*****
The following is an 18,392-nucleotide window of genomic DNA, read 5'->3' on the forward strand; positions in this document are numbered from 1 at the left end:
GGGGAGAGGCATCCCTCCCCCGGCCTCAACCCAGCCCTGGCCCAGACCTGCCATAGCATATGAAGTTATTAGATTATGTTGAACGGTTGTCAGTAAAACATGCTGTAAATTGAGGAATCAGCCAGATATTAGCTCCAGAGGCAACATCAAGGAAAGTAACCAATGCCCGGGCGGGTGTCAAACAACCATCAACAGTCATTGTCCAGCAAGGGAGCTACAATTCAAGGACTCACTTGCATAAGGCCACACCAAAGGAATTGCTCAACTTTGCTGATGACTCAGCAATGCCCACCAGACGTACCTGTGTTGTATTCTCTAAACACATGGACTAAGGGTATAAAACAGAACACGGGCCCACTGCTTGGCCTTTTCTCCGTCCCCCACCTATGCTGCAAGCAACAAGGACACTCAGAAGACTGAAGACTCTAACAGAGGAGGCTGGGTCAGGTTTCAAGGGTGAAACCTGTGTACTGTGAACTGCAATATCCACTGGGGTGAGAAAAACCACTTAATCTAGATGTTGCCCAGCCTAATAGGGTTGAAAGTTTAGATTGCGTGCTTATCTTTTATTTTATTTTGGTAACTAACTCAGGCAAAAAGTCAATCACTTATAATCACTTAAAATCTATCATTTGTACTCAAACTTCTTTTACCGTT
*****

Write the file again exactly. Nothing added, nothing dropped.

The following is an 18,392-nucleotide window of genomic DNA, read 5'->3' on the forward strand; positions in this document are numbered from 1 at the left end:
GGGGAGAGGCATCCCTCCCCCGGCCTCAACCCAGCCCTGGCCCAGACCTGCCATAGCATATGAAGTTATTAGATTATGTTGAACGGTTGTCAGTAAAACATGCTGTAAATTGAGGAATCAGCCAGATATTAGCTCCAGAGGCAACATCAAGGAAAGTAACCAATGCCCGGGCGGGTGTCAAACAACCATCAACAGTCATTGTCCAGCAAGGGAGCTACAATTCAAGGACTCACTTGCATAAGGCCACACCAAAGGAATTGCTCAACTTTGCTGATGACTCAGCAATGCCCACCAGACGTACCTGTGTTGTATTCTCTAAACACATGGACTAAGGGTATAAAACAGAACACGGGCCCACTGCTTGGCCTTTTCTCCGTCCCCCACCTATGCTGCAAGCAACAAGGACACTCAGAAGACTGAAGACTCTAACAGAGGAGGCTGGGTCAGGTTTCAAGGGTGAAACCTGTGTACTGTGAACTGCAATATCCACTGGGGTGAGAAAAACCACTTAATCTAGATGTTGCCCAGCCTAATAGGGTTGAAAGTTTAGATTGCGTGCTTATCTTTTATTTTATTTTGGTAACTAACTCAGGCAAAAAGTCAATCACTTATAATCACTTAAAATCTATCATTTGTACTCAAACTTCTTTTACCGTT